Dog people often say that we sometimes (okay, often) prefer the company of our pets to that of humans, and it isn’t hard to understand why. Dogs are uncomplicated, honest, and straightforward. They’re easy to please, easy to understand, and have very basic needs. Compare that to the many, many layers and convolutions of human interaction—the unsaid words, suppressed emotions, hidden agendas, and outright hypocrisy and judgment—and you see how people can certainly be a lot more exhausting. After all, I think we can agree that humankind is responsible for both the most brilliant and the most senseless events throughout history. The discovery of fire? Check. The Holocaust? Check that, too.
I need only to look at my babies in this situation to learn some interesting life lessons. We already know how canines are gurus for living in the moment, finding joy, showing love, and understanding that a nap can solve any crisis. Kikay, my cranky senior dog, liked to growl at Frankie a lot, showing little patience and pushing the generally submissive junior to the edge. When Frankie didn’t back down this time, Kikay ended up yelping, her tail between her legs, a couple of bloody scratches on her ear.
Lessons: Don’t dish it if you can’t take it. Be nice, be patient, and respect the space of others, or you could be on the receiving end of some painful retribution. Also, if you’d had your time, be gracious and realize that you can’t be top dog forever. She remains cranky—but she also growls less nowadays.
Frankie bore the brunt of my screaming because she was disrespectful of both her ate Kikay and of me, the (supposed) alpha. She spent the rest of the day hiding under the bed in fear, and I’m positive she knew she had done something wrong. When she peeked out, I made it clear the bed was off limits until I said so—and she hid again. By the time I invited her back up, her head was bowed and she was extra obedient and submissive. At least the dog had the humility to take her place at the bottom of the totem pole when she knew she had messed up.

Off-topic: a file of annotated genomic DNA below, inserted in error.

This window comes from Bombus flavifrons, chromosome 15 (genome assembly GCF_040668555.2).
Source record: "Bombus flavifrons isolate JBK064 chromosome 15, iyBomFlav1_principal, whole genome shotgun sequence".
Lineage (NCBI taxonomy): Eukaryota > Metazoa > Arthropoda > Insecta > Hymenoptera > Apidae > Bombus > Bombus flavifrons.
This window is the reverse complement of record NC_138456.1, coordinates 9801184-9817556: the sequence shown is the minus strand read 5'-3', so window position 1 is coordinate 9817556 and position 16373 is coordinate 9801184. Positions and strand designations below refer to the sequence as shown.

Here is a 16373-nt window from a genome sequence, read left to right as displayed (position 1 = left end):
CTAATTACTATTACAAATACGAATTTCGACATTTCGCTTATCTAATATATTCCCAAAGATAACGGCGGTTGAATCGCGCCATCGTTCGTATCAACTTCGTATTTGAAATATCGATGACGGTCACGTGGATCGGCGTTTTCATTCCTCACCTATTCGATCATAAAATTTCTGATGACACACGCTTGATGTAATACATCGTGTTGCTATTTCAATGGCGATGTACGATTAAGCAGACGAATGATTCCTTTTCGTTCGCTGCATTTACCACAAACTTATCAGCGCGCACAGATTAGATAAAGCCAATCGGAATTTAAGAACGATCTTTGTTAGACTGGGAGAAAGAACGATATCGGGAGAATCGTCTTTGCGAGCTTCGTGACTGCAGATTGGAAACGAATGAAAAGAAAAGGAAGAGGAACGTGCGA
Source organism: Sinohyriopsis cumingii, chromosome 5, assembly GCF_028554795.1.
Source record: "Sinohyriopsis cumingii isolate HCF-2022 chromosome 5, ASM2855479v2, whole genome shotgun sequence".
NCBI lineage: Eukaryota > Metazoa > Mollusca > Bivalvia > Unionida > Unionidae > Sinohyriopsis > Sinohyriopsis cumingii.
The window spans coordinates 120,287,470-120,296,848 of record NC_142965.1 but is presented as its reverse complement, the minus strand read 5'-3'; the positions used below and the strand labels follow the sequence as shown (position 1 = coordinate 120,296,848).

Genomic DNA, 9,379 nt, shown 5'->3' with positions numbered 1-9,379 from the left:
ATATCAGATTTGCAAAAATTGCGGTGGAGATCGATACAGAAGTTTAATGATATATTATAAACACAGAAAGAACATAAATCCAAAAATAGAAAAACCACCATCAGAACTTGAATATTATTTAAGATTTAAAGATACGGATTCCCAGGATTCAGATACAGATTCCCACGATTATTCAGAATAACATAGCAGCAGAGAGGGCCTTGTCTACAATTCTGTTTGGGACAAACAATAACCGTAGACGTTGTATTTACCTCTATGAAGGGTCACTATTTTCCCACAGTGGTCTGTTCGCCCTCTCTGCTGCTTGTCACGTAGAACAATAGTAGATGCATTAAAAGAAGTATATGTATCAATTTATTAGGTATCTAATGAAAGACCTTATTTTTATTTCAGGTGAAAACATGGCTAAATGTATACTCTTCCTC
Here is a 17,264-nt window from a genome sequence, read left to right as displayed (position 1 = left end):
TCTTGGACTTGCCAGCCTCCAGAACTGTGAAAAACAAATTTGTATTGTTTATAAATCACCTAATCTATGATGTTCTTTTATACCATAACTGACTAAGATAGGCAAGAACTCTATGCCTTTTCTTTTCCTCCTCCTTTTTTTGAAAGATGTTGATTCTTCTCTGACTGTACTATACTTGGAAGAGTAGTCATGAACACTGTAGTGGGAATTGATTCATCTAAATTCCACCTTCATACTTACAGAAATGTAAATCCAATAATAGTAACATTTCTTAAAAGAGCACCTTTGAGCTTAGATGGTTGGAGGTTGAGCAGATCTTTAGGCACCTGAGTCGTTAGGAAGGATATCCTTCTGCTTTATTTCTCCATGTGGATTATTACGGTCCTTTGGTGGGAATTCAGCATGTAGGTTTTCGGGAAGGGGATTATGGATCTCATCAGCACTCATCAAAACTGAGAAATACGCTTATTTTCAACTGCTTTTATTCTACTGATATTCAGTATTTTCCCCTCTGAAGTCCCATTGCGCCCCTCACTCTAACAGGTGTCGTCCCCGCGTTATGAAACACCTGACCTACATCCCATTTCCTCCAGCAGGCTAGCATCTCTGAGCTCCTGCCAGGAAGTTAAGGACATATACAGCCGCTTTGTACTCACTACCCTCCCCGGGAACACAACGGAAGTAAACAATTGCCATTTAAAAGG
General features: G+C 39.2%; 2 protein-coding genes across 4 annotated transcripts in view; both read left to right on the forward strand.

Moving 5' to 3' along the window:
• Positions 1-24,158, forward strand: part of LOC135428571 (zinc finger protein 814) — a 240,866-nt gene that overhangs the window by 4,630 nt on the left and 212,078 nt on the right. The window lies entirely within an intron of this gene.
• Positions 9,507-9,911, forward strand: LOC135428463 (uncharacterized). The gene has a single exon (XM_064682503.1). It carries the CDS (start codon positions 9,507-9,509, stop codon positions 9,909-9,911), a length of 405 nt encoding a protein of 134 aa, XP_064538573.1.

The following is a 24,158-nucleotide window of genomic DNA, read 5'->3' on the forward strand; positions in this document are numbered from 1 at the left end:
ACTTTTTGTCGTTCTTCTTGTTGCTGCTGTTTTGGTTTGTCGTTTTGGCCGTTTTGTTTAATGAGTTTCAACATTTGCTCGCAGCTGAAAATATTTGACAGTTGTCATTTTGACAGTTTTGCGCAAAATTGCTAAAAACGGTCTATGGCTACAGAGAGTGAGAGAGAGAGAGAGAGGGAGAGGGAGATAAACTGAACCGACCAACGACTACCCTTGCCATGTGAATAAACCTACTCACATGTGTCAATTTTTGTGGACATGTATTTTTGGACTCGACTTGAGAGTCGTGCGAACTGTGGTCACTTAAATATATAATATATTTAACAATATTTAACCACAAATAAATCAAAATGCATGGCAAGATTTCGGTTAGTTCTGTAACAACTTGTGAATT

As for Kiko, my only male dog and middle child did what most every Filipino male caught in a scrimmage between two women would do—he simply walked away and didn’t want any part of it. Still, also the man of the house, he accompanied me to the bathroom when I hopped into the shower to put my wound under running water for a few minutes, as is advised for dog bites, and did not leave my side while I dressed my wound.
Kiko, my only male dog, did what most every Filipino male caught in a scrimmage between two women would do—he simply walked away
Even today, when I announce that it’s my sleeping time to the three dogs on the bed, I flap the cover, and the three dart off immediately to their specific spots—well, except Kikay, who sometimes exercises her senior citizen privilege and makes lambing, waiting for me to roll her gently to her side of the bed. The folded bedcover is the boundary they don’t cross the entire night. On this bed, everybody knows his or her place, because it is essential to getting a good night’s sleep.
Most important, though, was the aftermath. After a couple of days of tiptoeing around each other, the former enemies, Kikay and Frankie, were soon sniffing each other again. Next thing I knew, I was catching the two sleeping beside each other on the bed, paws touching, butt to butt, fur against fur. They also seem to have learned something, as there has been no other serious altercation in last four months. Kiko, meanwhile, would inspect the huddle, pretending to be in charge—then proceed to his special place right beside me, sharing my pillow. (Mama’s boy, I know.)
A couple of days after bloody conflict, everything is sweetness and light, cuddles, sharing, and love all around. All is forgiven. Imagine what kind of a world this would be if we could get even just that part right.
Here’s to peace on earth for 2022 and beyond.